Monday, December 1, 2008

Seattle - Tacoma / Cessna 182RG II (N7109V) / IFR

Seattle was all foggy and misty, so naturally I had to fly there. That's a key difference between simulation and real life: In real life, you avoid bad weather, and in simulation, you look for it. Anyway, when Scotty beamed me into the cockpit of Cessna N7109V, parked in a cargo area at KSEA, I could hardly see the other side of the ramp. Perfect IFR flying weather!

So I filed IFR from Seattle to Tacoma-Narrows. Winds were from the north, so I planned to fly north a bit, then west, then south until I hit the 227 radial from SEA, at which point I'd turn towards KTIW and capture the ILS for runway 17.

Shortly after I turned onto the southbound leg of my trip, Seattle Center came online, so I checked in and got vectors for the approach. Visibility was essentially zero outside the window. I tuned the ILS and captured it, but getting onto the localizer and glide slope in zero visibility was really tough. I was fighting to keep the needles centered all the way. When I finally reached the field, I was several hundred feet west of the runway, so I made a sharp turn, roughly aligned myself with the runway, and called in a missed approach to ATC. I was directed to climb to 3000 on runway heading, where I stayed for a while. ATC then vectored me back around for another try. All of this was still in zero visbility.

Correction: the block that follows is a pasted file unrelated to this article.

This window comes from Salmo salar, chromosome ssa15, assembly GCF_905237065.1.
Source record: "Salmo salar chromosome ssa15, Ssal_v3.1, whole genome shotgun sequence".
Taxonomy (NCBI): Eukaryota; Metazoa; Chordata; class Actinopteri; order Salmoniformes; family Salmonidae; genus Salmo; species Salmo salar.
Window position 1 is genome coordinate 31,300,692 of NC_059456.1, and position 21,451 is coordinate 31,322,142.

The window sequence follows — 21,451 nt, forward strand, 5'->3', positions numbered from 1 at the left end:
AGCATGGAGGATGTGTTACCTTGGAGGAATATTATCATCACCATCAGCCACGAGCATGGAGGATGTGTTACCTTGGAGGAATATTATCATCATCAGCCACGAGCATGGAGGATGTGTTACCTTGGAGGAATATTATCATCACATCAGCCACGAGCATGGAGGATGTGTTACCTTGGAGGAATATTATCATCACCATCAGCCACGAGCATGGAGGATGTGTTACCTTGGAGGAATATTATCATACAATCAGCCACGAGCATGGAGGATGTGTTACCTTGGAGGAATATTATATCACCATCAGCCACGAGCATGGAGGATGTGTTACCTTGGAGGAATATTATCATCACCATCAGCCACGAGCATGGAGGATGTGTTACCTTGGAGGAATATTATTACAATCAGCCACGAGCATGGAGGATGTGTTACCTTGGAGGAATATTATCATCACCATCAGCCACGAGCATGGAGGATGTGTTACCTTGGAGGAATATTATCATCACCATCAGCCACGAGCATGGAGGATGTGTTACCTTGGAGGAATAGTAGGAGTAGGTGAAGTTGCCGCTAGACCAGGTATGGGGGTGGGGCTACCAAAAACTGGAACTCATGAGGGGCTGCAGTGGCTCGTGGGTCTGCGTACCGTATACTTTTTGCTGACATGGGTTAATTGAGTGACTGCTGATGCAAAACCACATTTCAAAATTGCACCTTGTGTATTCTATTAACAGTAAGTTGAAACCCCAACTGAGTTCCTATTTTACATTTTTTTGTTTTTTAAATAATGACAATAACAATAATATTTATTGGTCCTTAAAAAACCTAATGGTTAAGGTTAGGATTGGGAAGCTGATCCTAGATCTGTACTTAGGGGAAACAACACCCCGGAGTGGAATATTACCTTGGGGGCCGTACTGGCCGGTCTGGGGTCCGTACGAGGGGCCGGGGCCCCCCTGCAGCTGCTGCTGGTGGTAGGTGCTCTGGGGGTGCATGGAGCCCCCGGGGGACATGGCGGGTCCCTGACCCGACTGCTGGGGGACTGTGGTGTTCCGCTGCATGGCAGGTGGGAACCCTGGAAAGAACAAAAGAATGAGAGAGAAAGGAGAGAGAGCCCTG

I think this is the first time I've ever gone missed on an IFR approach because I couldn't see the runway in time. By the time I saw it, I was too far off.

After being taken a fair distance back out, ATC brought me back in to intercept the localizer. I was getting increasingly anxious because the visibility was really, really poor, just barely at minimums. I had plenty of fuel but I didn't cherish the thought of going missed again, or diverting to some other airport (none of the ones nearby had better weather, anyway). I managed to stay on the needles a bit better this time, but I still came in about 100 feet west of the centerline when finally I saw a few glimmering runway lights come into view. There was still time to line up, so I did, and by then I had a clear view of the runway and landing was straightforward and smooth (lots of fog, but hardly any wind). Nevertheless, it was a nerve-wracking experience. The avionics in the Cessna are not fancy and it's hard to shoot an ILS by hand in nil visibility. It was nearly sunset by the time I landed and I don't think I'll try this again today in the Cessna, but I might try it with an aircraft with better IFR instrumentation, such as the Baron or Bonanza.

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